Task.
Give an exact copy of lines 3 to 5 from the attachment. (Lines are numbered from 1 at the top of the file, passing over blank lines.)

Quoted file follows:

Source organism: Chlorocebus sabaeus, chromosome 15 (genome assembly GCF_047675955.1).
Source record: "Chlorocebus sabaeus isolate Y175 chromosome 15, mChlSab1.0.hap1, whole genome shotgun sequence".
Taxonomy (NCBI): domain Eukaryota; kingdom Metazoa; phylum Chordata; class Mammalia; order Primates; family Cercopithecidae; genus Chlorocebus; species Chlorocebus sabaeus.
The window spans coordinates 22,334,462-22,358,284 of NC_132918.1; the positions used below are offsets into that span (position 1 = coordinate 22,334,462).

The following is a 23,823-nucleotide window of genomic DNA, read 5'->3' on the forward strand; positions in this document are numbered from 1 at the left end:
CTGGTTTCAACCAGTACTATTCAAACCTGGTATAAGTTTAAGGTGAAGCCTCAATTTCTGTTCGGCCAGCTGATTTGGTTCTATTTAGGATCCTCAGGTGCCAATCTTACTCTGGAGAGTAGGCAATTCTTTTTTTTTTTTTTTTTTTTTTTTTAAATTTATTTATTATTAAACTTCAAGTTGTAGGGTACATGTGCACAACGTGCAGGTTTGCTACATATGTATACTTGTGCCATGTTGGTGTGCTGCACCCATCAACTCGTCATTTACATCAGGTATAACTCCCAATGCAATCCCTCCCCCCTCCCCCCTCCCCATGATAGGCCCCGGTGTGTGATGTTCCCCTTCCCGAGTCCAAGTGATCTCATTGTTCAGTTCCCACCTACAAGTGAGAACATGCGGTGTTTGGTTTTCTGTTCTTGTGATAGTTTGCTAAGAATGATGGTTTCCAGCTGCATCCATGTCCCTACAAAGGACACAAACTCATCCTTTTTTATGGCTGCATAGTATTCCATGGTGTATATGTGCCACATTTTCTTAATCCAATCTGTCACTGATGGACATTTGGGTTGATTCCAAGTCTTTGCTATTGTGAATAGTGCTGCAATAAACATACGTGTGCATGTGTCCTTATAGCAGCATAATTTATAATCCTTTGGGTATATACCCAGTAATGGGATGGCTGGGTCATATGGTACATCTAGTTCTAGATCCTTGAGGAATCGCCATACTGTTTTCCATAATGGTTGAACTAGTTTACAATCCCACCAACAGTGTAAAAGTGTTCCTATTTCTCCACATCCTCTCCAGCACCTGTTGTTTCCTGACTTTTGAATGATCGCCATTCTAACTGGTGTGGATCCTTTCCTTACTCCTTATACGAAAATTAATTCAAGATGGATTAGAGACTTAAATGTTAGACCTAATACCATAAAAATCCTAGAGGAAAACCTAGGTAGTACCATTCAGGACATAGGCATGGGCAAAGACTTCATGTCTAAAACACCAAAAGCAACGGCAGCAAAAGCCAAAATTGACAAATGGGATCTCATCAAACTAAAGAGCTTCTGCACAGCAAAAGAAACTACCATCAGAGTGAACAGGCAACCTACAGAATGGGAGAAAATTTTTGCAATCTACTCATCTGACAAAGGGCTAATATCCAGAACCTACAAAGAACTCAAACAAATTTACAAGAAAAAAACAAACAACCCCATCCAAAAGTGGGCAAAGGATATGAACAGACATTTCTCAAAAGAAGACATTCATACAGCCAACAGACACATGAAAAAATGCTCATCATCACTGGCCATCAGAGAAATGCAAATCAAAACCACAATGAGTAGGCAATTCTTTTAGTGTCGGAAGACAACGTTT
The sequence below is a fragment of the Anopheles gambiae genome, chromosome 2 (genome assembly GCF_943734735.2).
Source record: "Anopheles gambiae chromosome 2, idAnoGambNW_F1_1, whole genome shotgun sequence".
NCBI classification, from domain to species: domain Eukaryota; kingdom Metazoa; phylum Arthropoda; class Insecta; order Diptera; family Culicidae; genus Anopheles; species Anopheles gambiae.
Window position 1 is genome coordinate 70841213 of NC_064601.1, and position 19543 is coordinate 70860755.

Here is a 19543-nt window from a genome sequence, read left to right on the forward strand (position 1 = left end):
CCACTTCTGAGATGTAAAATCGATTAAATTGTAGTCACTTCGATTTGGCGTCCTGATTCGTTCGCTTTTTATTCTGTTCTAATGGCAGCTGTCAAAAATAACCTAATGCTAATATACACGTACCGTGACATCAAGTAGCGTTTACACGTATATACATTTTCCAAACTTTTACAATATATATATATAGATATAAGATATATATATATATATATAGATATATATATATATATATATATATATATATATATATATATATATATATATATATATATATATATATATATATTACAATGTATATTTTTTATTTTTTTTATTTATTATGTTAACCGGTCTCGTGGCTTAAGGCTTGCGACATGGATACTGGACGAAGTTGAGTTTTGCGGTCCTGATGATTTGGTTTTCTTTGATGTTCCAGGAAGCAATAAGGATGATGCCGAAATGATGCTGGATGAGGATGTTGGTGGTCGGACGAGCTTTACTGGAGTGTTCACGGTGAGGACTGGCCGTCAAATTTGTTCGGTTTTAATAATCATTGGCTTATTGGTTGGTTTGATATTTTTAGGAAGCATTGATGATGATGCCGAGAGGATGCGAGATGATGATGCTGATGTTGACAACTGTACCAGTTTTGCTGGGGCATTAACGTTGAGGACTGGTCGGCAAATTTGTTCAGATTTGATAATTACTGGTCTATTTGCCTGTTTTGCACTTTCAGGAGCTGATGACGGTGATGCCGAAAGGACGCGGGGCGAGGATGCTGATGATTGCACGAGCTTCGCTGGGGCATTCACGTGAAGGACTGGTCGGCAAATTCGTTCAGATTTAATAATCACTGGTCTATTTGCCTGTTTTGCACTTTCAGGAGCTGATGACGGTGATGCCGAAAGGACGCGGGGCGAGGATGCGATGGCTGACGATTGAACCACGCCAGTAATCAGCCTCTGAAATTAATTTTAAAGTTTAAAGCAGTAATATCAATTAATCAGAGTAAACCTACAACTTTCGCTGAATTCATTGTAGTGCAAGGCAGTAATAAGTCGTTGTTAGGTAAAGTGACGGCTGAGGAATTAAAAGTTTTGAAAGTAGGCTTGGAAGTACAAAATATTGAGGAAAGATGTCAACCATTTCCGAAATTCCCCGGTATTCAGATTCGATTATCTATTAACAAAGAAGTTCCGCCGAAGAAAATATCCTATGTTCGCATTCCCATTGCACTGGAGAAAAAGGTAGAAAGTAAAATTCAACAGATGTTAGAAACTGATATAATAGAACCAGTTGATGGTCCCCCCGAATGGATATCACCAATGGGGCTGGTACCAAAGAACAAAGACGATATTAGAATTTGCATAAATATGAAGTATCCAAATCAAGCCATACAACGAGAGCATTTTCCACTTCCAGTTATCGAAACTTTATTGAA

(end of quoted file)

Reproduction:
Taxonomy (NCBI): domain Eukaryota; kingdom Metazoa; phylum Chordata; class Mammalia; order Primates; family Cercopithecidae; genus Chlorocebus; species Chlorocebus sabaeus.
The window spans coordinates 22,334,462-22,358,284 of NC_132918.1; the positions used below are offsets into that span (position 1 = coordinate 22,334,462).

The following is a 23,823-nucleotide window of genomic DNA, read 5'->3' on the forward strand; positions in this document are numbered from 1 at the left end: